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Projection Roundtable

Nov 17, 2008 12:00 PM, By Jay Ankeney

Experts from The Briefing Room sound off about current trends emerging in the corporate projector industry.


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Canon: If it’s a small room, a flatpanel display 50in. or 60in. might satisfy your needs. In some of the bigger conference rooms where you need a larger screen size, you’ll need to take a look at the cost of getting a large-screen display. If you require a screen of approximately 100in., about 6ft. wide, a projector that will display those specs will cost less than $10,000. If you were trying to get a flatpanel display to cover that same area, it would probably cost you about $80,000. So, in that sense it really depends on the size of the screen. If it’s a small room, a flatpanel may be just fine. If it’s a bigger room, then you need a projector, which would be the right choice based on cost.

Christie: In small conference rooms where a large image typically isn’t required, flatpanels compete because of price and familiarity with the technology as well as the “sexy” factor that plays to the emotions of a buyer. However, if a 3000 lumen to 5000 lumen display is required, then a screen size 8ft. diagonal (or above) is required to accommodate the higher brightness levels. This puts flatpanels outside the realistic size and price range for most conference-room installations.

Hitachi: For a while, large flatpanel displays offered some competition, but the issues of affordability and long-term reliability have led most users back to projectors. Even as prices fall, projectors are still more affordable than flatpanels.

InFocus: Flatpanels have had a run at being used in smaller conference rooms and group meeting places. I think the user base is finding out that with the resolution and size (less than or equal to 60in.), they do not lend themselves to easy collaboration in groups of four or more. Once you are three to four feet away, it’s hard to impossible to read the content.

Mitsubishi: In smaller conference rooms that have 60in. or smaller screens, flatpanels are definitely considered a strong alternative to a projector. But in bigger rooms, such as auditoriums, flatpanel displays are complementary to projectors as auxiliary displays. Flatpanels complement our projectors, where in some environments both a projector and flatpanel are offered as visual presentation aids. In general, a projector is a visual presentation aid that offers much more flexibility when compared to a flatpanel display device since it provides much easier portability from conference room to conference room. A projector also has a lower overall cost-per-square-inch, meaning that you can get much larger images for a lower price.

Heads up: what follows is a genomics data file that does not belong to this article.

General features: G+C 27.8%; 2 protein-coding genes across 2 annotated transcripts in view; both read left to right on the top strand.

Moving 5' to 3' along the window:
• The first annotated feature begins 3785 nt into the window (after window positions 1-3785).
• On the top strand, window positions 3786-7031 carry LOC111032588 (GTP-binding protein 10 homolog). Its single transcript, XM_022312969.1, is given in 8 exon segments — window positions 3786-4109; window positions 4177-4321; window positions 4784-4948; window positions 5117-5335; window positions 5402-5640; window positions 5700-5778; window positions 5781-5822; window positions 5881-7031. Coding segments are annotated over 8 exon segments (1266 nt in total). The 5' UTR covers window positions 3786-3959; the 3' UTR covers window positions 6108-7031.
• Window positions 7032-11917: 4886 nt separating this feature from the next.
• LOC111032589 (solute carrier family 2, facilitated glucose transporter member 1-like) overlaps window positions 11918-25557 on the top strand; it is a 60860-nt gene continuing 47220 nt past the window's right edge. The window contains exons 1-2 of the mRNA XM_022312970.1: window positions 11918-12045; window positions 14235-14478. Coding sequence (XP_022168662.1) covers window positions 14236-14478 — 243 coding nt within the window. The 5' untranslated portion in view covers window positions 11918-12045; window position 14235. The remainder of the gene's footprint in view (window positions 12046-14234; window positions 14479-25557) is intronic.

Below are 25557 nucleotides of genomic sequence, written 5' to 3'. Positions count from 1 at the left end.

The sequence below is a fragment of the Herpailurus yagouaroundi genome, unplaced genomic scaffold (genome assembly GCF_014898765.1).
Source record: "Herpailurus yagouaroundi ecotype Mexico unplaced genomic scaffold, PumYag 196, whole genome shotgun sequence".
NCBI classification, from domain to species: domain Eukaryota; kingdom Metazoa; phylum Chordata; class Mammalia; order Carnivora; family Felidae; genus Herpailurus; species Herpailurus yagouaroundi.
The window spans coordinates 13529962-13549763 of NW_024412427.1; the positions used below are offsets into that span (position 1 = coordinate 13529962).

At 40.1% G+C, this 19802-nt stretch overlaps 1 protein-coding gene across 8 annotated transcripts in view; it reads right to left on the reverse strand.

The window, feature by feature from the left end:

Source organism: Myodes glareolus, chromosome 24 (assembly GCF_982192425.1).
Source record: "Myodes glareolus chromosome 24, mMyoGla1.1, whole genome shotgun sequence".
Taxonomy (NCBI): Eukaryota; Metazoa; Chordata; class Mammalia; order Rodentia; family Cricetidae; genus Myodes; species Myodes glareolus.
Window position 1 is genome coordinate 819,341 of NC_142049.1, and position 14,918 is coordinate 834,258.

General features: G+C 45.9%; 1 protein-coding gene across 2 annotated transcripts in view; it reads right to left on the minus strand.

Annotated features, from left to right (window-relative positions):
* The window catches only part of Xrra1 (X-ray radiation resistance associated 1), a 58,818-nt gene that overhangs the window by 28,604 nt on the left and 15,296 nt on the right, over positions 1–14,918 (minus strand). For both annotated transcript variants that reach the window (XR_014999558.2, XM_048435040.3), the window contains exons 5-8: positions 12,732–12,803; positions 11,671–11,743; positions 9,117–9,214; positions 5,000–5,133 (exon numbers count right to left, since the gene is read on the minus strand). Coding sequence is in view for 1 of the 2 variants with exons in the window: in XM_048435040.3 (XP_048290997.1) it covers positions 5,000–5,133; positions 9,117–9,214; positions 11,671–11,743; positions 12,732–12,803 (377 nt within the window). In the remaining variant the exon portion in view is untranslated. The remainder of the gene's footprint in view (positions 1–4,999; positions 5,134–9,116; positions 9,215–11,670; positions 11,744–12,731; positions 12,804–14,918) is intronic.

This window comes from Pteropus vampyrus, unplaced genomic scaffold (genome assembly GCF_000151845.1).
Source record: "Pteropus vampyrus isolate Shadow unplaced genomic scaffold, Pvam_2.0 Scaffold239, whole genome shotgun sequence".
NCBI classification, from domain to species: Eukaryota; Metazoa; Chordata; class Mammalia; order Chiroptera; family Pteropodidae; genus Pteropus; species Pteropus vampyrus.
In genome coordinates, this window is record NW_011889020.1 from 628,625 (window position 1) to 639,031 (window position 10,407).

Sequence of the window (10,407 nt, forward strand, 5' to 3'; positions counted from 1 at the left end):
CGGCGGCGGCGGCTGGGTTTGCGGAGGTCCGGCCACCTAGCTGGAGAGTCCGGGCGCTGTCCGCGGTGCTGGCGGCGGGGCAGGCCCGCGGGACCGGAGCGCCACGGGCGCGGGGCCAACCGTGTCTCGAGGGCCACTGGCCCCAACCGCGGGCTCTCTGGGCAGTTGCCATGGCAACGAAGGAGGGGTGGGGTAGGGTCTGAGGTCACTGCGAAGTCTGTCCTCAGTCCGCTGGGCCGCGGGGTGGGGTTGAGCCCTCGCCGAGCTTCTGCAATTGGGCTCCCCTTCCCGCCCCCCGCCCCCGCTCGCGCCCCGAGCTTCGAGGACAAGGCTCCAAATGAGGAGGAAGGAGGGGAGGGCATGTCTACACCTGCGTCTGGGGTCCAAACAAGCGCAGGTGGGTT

Panasonic: We are finding that flatpanels do compete with our projector solutions. This is typically the case in small room applications. In small rooms, one may choose a flatpanel because a projector just can’t be supported. Also, some of Panasonic’s projectors that do not include HD capabilities cannot be supported by those small rooms that may include HD cables and components.

SIM2: When mid-dimension screens and high brightness are important, flatpanels become more competitive. However several other issues are now entering the equation, aside from the color and picture quality required in some applications. One of the most important is the “green factor.” Power consumption and environment preservation clearly indicate, for example, that projectors are better when compared to large-screen flatpanels (especially plasmas).

COMPACT BUSINESS PROJECTORS

ISuppli expects compact business projectors for sales and presentations will dip from $688,763,000 in 2007 to $667,782,000 in 2012.

What considerations should be paramount when choosing a compact business projector?

3M: Overall size/weight and performance are key. We call it the lumen efficacy/cubic centimeter equation. 3M is now working on a new technology that gives us the best solution using LED technology. Instant on/off features and low acoustical noise are also key elements for success.

Hitachi: Determining whether you need a short-throw or long-throw projector is important. Easy maintenance, reliable performance, and connectivity also need to be taken into account. If you’re planning on traveling, you’ll need a projector that’s durable enough to be carried around.

InFocus: In this format, two considerations predominate—portability and ease of use. To that end, InFocus is the only projector manufacturer to offer DisplayLink USB connectivity between the PC and our IN1100 or 3100 series projectors. This eliminates the need for a VGA cable, as well as the need to remember which function keys to push on the PC. Embedded software on the InFocus projector takes care of all the synchronization. We believe this will save up to 15 minutes of every meeting by eliminating the guesswork associated with setting up the projector.



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